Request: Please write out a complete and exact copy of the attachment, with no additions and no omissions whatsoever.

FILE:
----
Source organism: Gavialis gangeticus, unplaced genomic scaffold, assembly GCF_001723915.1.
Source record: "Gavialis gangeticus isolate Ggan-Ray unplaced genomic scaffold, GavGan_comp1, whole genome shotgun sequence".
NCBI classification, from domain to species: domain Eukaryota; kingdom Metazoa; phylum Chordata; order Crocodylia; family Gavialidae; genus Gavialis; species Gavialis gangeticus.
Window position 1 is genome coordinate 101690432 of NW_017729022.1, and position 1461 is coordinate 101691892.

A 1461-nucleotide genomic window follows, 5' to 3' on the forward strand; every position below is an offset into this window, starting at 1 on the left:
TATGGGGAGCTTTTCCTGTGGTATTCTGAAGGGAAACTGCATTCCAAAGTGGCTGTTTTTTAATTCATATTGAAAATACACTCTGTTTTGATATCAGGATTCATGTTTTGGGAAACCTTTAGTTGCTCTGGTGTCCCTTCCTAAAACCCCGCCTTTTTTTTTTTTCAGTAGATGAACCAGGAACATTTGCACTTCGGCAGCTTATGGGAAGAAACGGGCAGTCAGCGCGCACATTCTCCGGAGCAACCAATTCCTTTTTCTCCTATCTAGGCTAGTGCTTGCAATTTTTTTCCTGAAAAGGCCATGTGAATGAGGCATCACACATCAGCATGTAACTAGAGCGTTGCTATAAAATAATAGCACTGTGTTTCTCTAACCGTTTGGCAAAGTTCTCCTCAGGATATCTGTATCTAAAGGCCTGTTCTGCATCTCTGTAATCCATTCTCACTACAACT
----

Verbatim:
Source organism: Gavialis gangeticus, unplaced genomic scaffold, assembly GCF_001723915.1.
Source record: "Gavialis gangeticus isolate Ggan-Ray unplaced genomic scaffold, GavGan_comp1, whole genome shotgun sequence".
NCBI classification, from domain to species: domain Eukaryota; kingdom Metazoa; phylum Chordata; order Crocodylia; family Gavialidae; genus Gavialis; species Gavialis gangeticus.
Window position 1 is genome coordinate 101690432 of NW_017729022.1, and position 1461 is coordinate 101691892.

A 1461-nucleotide genomic window follows, 5' to 3' on the forward strand; every position below is an offset into this window, starting at 1 on the left:
TATGGGGAGCTTTTCCTGTGGTATTCTGAAGGGAAACTGCATTCCAAAGTGGCTGTTTTTTAATTCATATTGAAAATACACTCTGTTTTGATATCAGGATTCATGTTTTGGGAAACCTTTAGTTGCTCTGGTGTCCCTTCCTAAAACCCCGCCTTTTTTTTTTTTCAGTAGATGAACCAGGAACATTTGCACTTCGGCAGCTTATGGGAAGAAACGGGCAGTCAGCGCGCACATTCTCCGGAGCAACCAATTCCTTTTTCTCCTATCTAGGCTAGTGCTTGCAATTTTTTTCCTGAAAAGGCCATGTGAATGAGGCATCACACATCAGCATGTAACTAGAGCGTTGCTATAAAATAATAGCACTGTGTTTCTCTAACCGTTTGGCAAAGTTCTCCTCAGGATATCTGTATCTAAAGGCCTGTTCTGCATCTCTGTAATCCATTCTCACTACAACT